Bobby Seale, leader of the historic Black Panther Party, is also familiar with reluctance or unwillingness of courts to enforce false light violations against defendant moviemakers. A film that documented the Black Panther Party, albeit with fictitious characters representing the organization's true-life leaders, was deemed to not have placed Seale in a false light. Success on false light claims, a Pennsylvania court held, depends on whether there was a major misrepresentation of character, history, activities or beliefs in which serious offense could have been reasonably anticipated. Unimportant yet deliberate false statements would not be enough. Even if a plaintiff can satisfy the high burden of proving a major misrepresentation of identity beyond minor inconsistencies, it must still be proven that the false portrayal was made with actual malice by clear and convincing evidence. This, as demonstrated through Seale v. Gramercy Pictures, is no easy task.

A recent New York Times story5 illustrates a similar, but starker issue—a depiction of Robert A. Durst, who was implicated in three killings.

Ryan Gosling plays Durst. Kirsten Dunst plays his wife, whom he is suspected of murdering. The film uses no actual names, except for that of the late Senator Daniel Patrick Moynihan.

Perhaps somewhat philosophically, Durst is quoted in the Times as saying, "The movie, I did think, is as reasonably accurate as anything out there, a whole lot more accurate than those endless TV documentaries. And this doesn't pretend to be a documentary." The Times also reported that others depicted in the film were less willing to accept the portrayals, but at this time, no suits have been filed.

While it may appear to be to Zuckerberg's advantage that Sorkin followed Mezrich's account, an account which has itself been noted for inconsistencies and dramatizations, this collaboration is in no way dispositive of actual malice. Again, courts have set the bar high for plaintiffs.Zuckerberg would either need to show that Sorkin actually entertained serious doubts about Accidental Billionaires or that there were obvious reasons to doubt the accuracy or veracity of Mezrich's book.

Ray Davis, a public figure and then-chief of the United States Military Group on a suspect mission to Chile during the time of the Allende coup in 1973, sued the filmmakers who documented this mission in the film Missing. Though Davis' last name was never used in the film, he claimed that movie producers—relying on details in a book about the Chilean operation—characterized him as being responsible for ordering the death of Charles Horman, an American living in Chile who was suspected to have known too much about the United States' military presence in the country.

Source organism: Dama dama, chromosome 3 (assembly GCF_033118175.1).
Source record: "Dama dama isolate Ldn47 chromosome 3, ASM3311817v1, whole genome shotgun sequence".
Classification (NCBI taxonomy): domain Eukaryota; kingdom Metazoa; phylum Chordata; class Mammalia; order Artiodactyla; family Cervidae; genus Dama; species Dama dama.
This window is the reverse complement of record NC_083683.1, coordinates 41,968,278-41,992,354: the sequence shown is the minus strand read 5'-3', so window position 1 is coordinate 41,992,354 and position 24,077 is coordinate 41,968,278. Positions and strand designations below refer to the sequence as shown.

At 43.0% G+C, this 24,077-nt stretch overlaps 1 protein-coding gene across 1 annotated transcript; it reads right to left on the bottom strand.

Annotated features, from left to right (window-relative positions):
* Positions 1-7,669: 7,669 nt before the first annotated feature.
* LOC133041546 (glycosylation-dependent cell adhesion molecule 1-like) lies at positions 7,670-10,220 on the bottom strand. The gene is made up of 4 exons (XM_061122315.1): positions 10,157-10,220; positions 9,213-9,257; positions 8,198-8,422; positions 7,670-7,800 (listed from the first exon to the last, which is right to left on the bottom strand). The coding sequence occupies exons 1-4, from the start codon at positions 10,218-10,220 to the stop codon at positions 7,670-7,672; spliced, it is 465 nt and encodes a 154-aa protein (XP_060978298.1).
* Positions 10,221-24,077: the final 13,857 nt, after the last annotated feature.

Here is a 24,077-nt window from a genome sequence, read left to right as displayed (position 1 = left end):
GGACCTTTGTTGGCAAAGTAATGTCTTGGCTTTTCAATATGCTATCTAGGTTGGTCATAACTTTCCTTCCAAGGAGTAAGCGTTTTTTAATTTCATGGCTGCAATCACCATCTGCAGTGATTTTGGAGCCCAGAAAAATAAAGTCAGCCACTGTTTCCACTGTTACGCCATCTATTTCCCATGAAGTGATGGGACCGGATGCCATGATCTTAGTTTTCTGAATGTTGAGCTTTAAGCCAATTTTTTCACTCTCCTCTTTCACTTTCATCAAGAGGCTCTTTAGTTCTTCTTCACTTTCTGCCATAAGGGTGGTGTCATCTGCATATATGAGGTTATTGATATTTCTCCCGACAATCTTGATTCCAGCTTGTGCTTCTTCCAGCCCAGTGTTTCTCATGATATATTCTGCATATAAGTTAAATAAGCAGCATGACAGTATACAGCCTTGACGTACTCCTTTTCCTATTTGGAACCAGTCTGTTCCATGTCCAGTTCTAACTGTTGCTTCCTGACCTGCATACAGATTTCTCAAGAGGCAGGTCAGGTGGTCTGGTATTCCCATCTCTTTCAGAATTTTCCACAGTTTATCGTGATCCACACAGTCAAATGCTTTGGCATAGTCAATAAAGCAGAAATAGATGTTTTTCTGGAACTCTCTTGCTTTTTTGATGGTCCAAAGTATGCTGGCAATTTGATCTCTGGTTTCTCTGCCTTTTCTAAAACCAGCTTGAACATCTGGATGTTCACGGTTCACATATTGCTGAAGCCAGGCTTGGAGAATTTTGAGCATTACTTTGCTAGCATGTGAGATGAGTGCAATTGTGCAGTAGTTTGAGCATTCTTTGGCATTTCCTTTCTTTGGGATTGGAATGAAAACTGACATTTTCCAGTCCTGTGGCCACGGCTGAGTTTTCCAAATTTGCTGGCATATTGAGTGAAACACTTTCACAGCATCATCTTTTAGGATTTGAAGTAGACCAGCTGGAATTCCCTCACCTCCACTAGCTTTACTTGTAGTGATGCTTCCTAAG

A New York court found in favor of the moviemakers, determining that Davis did not show that the defendants maintained the requisite malice or disregard for the truth. While the Pulitzer Prize-nominated book, The Execution of Charles Horman: An American Sacrifice, was written by Thomas Hauser, a highly regarded author, these credentials need not be maintained by every book-based movie. As long as the book is not "suspect," movie producers are not under a strict obligation to investigate. Without more, the New York court noted, mere proof of failure to investigate the truth cannot alone establish a disregard for it.

Whether Mezrich's account of Facebook's origins is by the court's definition "suspect" remains a theoretical issue. Mezrich, according to New York magazine, is an author with a "hyperbolic writing style," known to "craft his nonfiction." However, it can be contended that Mezrich authored Accidental Billionaires with a double-edged pen. If his style can be characteristically classified as dramatic, then it seems less likely that the public would mistake his account for absolute truth. This fact, however, does not resolve the issue of whether Sorkin and the creators of The Social Network outright ignored what should have been investigated.

Various sources indicate that Sorkin conducted independent research, despite his sharing notes with Mezrich. Sorkin does not deny that his screenplay contains inconsistencies. In a New York magazine article, he states, "Several different—and sometimes contradictory—versions of the story were told . . . I didn't choose one and decide that it was the truth. I dramatized the fact that there were conflicting stories. "Whether this is an argument that would stand up in court does not entirely matter. Public figures, like Zuckerberg, often encounter steep legal hurdles and practical consequences when bringing suit against their unauthorized biographers. In the unlikely event that Zuckerberg would prevail in court, the lawsuit would effectively open his entire life to probing inquiries. Whereas The Social Network remains a fact-based speculation of Zuckerberg's life, a lawsuit, where depositions and testimony are given under oath, would publically bring forward all that Zuckerberg may be attempting to keep private. Zuckerberg's decision to refrain from litigation, although certainly not as good as deciding to start Facebook, does not seem to be a bad one either.

Special thanks to Alicia Parmentier, a second-year student at Northeastern School of Law.